It’s particularly unfortunate that a romantic subplot was shoehorned in, because without that Neighbor had some pretty fantastic horror moments. Seeing the hanged body of a crooked businessman just appear in his study as they’re investigating his old home was incredibly unsettling. The apartment spirit appearing at random to pound on windows or have her face melt through the walls contributed to a fantastic atmosphere of fear and discomfort within the apartment, and when you realize exactly what was slithering across the floor it makes your stomach turn.
I wanted to like Neighbor. It had all the trappings of horror that I look for in a good story: supernatural spirits, rules that the monster has to abide by, and ordinary characters who’ve stumbled into this mess on accident all in a tight 90 minutes. But the entire narrative is dragged down by romance and tasteless comedic moments (e.g. the almost murdered by a ghost scene is within 10 minutes of a “hilarious” night out at a drag queen bar) and the horror was never allowed to stand at the forefront for more than a few minutes before our attention gets dragged back to how cute Daigo is. The story even ends with, I’m not even kidding, the appeased spirit reappearing in her old apartment just long enough to give her blessing to Daigo and Kae’s budding romantic relationship. That is the payoff you get: the message that this woman’s horrific murder was totally worth it in the end, because it brought these two idiots together.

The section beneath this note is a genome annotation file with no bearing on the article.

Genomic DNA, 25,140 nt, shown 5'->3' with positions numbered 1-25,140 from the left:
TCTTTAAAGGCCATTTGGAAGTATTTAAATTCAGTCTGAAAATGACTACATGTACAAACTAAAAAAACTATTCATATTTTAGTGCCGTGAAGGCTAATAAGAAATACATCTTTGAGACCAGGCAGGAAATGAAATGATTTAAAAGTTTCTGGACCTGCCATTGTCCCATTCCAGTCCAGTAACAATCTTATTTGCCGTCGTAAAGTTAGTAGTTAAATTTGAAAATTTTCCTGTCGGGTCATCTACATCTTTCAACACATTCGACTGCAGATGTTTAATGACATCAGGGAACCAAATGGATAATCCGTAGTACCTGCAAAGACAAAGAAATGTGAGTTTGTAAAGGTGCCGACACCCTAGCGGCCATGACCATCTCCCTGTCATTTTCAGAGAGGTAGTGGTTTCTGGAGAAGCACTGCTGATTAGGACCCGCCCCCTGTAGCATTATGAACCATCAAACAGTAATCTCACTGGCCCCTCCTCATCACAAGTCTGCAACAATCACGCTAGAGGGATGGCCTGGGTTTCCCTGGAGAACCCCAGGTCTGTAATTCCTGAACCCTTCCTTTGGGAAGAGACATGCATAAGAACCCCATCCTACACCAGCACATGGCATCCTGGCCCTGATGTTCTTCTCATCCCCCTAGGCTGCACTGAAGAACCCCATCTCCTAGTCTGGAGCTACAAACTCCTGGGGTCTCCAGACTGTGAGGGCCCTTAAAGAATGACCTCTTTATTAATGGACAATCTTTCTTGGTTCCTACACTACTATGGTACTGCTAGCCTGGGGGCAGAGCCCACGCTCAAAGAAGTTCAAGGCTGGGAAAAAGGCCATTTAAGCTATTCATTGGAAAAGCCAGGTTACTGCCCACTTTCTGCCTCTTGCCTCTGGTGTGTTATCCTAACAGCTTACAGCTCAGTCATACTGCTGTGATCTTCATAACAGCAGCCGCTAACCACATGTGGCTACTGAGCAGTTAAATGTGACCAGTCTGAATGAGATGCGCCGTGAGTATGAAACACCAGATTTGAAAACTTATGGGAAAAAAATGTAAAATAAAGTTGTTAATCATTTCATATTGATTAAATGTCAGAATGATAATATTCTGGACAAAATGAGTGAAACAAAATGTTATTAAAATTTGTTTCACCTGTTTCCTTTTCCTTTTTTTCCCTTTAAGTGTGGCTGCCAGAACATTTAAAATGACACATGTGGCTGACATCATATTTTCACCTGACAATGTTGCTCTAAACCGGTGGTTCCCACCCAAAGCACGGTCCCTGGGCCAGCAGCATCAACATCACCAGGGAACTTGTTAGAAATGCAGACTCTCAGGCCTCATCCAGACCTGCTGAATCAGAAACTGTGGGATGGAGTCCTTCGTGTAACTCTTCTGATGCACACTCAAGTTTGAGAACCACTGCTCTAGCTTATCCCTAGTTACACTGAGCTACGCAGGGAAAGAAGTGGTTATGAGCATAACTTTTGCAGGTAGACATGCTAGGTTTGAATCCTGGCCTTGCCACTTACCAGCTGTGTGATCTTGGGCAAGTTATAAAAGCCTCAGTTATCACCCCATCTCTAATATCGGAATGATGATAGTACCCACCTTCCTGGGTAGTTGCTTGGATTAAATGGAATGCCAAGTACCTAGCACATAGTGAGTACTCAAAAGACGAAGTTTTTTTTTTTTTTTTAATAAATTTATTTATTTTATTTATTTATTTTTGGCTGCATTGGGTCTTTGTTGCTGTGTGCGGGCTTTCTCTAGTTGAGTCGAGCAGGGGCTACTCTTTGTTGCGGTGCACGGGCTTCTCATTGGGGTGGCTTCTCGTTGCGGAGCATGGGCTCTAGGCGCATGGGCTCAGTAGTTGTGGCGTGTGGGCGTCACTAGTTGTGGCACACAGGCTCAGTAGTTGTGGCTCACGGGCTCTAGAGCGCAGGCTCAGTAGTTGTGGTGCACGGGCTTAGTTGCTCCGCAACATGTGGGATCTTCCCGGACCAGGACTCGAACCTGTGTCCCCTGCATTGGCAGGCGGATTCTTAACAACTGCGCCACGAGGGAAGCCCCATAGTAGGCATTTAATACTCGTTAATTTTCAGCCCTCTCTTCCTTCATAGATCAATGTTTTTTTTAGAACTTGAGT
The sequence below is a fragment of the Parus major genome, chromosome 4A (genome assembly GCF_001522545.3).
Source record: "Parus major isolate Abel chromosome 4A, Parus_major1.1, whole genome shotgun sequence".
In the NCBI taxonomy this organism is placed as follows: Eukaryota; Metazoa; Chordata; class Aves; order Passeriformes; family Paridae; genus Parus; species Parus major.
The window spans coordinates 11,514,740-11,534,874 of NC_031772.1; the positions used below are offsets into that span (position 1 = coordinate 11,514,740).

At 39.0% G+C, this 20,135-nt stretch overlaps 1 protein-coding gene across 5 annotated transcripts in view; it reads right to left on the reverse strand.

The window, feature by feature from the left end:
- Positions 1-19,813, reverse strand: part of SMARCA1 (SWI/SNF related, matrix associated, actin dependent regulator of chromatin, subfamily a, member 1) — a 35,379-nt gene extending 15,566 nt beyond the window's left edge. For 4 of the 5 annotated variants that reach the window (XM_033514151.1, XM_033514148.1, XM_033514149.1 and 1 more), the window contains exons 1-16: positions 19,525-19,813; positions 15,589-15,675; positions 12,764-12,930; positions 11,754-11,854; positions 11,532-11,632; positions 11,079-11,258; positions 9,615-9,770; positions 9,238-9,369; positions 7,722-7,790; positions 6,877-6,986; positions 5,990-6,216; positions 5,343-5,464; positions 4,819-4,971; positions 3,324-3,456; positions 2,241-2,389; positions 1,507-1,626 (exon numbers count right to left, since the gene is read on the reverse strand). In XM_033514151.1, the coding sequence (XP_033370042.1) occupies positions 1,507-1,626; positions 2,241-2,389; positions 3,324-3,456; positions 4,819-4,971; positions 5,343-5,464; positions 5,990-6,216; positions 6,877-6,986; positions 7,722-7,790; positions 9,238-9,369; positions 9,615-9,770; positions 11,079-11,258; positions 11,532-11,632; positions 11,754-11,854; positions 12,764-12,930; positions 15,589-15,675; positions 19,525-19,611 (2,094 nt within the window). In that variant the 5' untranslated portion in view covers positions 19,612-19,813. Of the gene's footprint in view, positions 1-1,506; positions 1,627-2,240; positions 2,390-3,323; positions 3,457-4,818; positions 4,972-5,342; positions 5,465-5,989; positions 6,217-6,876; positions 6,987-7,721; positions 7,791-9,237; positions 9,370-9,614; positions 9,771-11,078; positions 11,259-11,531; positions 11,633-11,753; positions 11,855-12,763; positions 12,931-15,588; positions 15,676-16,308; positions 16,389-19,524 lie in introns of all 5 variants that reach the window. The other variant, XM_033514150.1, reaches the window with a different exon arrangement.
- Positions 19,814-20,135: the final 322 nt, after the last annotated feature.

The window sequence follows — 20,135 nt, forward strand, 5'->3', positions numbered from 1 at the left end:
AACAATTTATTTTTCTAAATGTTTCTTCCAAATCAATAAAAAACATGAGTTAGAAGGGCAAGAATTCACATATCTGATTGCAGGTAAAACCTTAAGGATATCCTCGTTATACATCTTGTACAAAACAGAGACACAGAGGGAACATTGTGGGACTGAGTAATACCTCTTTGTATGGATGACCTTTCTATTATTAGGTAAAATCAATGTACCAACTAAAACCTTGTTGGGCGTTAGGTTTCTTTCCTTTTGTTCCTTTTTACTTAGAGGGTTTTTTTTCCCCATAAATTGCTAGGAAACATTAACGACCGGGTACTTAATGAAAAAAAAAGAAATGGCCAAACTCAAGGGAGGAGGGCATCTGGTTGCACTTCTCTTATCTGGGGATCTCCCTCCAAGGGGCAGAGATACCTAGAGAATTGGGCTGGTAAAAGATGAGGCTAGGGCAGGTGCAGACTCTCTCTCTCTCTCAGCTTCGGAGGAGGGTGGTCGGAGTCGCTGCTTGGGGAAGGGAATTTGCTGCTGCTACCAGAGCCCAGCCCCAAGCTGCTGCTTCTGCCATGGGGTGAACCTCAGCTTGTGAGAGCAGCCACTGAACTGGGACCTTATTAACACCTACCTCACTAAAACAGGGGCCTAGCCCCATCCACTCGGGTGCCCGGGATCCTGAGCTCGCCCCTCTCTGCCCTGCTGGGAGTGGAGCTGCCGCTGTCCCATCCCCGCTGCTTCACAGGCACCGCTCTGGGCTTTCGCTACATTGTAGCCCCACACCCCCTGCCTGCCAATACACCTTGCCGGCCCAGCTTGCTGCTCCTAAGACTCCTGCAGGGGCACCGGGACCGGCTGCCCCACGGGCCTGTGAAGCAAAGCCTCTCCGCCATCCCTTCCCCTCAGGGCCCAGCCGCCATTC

Neighbor recently released on Steam. If you’re looking for a horror VN you could do worse, but I wouldn’t recommend buying it unless you saw it go on sale.